Tuesday, 14 September 2010

Shropshire lads

You may know that I'm deeply attached to Shropshire, the rural county home of - amongst others - Mary Webb, Wilfrid Owen the war poet and (if you like that kind of thing) Edith Pargeter, author of the Cadfael stories (medieval monk PI).

Let's not forget too that this hilly border land was where Captain Wentworth was sent to get him away from the action in Persuasion.

He had remained in Shropshire, lamenting the blindness of his own pride, and the blunders of his own calculations, till at once released from Louisa by the astonishing and felicitous intelligence of her engagement with Benwick.

Lawrence's 'St. Mawr' is set amongst the Devil's Chair on the mythically-rich Stiperstones Hills, and Emily Morgan, one of the possible models for Miss Havisham lived in Newport. Forster transformed Clun (a name which encapsulates Shropshire's Welsh aspects) into Oniton for Howard's End.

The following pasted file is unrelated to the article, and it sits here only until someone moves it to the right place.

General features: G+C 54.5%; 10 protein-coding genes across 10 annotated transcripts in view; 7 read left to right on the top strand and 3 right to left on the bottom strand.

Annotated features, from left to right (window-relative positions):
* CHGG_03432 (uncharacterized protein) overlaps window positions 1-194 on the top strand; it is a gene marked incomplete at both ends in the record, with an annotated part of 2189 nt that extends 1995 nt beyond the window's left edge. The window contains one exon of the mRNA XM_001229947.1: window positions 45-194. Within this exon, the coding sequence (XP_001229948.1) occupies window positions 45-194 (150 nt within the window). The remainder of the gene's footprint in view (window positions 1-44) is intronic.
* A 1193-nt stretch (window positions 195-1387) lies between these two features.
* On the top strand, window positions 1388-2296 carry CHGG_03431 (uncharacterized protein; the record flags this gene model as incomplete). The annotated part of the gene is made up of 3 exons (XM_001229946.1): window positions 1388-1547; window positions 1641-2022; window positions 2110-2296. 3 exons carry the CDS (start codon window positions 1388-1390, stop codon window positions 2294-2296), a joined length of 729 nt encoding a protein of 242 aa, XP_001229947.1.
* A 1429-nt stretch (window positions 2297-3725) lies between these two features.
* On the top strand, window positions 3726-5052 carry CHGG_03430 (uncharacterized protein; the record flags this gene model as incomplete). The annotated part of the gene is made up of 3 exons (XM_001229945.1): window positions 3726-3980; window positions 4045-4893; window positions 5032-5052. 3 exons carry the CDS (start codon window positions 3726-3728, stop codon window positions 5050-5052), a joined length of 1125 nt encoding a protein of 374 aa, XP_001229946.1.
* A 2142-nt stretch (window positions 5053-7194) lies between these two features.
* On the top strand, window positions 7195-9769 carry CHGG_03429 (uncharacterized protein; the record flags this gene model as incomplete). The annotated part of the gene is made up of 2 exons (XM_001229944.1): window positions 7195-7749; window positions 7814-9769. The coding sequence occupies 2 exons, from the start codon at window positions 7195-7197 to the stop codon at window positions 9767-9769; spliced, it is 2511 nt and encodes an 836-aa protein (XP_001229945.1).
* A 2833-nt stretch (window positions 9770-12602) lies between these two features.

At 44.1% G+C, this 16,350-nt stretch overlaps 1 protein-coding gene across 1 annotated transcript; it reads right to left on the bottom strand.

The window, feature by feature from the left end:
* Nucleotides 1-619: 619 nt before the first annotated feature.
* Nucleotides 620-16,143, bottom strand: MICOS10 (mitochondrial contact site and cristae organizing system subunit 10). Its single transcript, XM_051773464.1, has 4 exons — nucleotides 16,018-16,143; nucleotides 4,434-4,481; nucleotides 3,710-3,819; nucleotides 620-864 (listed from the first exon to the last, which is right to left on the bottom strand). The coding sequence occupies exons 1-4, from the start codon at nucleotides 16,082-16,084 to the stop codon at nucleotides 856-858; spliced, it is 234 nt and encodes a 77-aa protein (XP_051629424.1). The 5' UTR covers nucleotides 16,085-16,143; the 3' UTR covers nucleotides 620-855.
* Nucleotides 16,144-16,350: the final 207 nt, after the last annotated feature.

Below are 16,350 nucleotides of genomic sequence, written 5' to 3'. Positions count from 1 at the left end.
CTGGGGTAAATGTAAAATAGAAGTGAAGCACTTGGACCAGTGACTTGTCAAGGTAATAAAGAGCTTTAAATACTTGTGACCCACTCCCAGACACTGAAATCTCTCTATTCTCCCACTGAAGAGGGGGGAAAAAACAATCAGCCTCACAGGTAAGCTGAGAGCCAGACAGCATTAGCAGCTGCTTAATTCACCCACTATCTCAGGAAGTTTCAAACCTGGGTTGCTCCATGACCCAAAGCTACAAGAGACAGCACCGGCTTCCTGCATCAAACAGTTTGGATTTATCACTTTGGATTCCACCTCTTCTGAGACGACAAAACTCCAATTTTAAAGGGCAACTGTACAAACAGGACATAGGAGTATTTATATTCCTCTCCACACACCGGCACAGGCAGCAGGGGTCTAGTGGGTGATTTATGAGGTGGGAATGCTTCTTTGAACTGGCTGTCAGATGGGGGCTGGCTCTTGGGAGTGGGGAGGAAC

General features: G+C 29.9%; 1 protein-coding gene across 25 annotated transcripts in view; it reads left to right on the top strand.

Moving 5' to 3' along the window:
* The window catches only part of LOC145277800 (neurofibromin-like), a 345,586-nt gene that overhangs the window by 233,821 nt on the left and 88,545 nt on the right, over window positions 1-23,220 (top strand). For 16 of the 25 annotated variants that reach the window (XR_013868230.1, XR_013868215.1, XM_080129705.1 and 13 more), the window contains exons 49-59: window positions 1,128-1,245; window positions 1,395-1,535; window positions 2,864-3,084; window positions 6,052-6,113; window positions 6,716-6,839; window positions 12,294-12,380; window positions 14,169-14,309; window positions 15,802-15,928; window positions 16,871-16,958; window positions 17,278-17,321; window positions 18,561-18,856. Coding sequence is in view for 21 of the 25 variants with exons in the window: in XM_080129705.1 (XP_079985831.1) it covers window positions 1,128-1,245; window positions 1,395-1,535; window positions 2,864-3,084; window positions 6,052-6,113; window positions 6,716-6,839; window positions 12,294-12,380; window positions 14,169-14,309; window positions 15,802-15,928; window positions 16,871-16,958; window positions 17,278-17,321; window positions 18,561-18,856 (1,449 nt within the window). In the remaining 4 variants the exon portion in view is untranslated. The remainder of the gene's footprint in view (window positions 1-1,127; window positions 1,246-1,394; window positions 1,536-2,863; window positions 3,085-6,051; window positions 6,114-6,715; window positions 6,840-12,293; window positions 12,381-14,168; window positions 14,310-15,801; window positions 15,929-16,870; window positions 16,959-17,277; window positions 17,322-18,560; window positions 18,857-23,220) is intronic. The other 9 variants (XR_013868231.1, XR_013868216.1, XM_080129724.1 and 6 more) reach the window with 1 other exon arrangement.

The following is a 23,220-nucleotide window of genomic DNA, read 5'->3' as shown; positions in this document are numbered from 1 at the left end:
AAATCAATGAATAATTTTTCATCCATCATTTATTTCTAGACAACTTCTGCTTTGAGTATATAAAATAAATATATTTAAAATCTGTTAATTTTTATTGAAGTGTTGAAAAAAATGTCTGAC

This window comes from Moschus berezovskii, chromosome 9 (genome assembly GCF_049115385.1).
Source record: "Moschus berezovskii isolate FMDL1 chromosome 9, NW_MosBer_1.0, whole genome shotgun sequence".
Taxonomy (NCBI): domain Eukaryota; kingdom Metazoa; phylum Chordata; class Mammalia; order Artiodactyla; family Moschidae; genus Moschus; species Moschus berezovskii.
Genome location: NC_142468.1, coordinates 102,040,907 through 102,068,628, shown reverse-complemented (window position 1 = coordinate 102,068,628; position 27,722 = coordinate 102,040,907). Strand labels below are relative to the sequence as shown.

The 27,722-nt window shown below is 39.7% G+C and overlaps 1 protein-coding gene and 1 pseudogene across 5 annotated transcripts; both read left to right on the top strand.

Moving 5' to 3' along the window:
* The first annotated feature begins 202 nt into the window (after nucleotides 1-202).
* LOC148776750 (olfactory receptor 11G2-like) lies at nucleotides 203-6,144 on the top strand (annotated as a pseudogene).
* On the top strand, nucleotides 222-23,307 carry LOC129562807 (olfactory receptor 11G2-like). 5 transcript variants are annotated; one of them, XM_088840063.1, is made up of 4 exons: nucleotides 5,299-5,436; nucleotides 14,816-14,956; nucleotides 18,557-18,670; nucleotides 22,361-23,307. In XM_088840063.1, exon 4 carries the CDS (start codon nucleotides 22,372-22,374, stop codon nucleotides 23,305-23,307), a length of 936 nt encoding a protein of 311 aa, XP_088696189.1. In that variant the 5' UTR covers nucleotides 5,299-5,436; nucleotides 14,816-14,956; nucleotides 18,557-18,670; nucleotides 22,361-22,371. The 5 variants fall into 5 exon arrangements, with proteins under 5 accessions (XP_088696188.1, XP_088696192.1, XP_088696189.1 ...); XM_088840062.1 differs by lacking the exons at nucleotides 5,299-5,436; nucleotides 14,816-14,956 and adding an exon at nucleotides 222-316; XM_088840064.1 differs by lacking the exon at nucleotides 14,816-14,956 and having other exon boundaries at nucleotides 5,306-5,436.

The Devil's Chair

Clun. At rush hour.

Nasty playwright John Osborne died near Clun too. Most importantly for those who - like me - find borders and liminal states interesting, is Lorna Sage, a Welsh academic from just over the border in Wales, who attended school in English Shropshire, and wrote a harrowing memoir, Bad Blood.

The villages of Homer and Wig-Wig (yes, really) inspired a children's book I haven't read.

Who isn't from Shropshire? A. E. Housman - author of A Shropshire Lad. The poem's a disguised lament for his repressed homosexuality, in which the distant 'blue-remembered hills' of Shropshire (viewed from Worcestershire) stand in for what might have been.

So not quite a backwater… The county even has its own Twitter feed!

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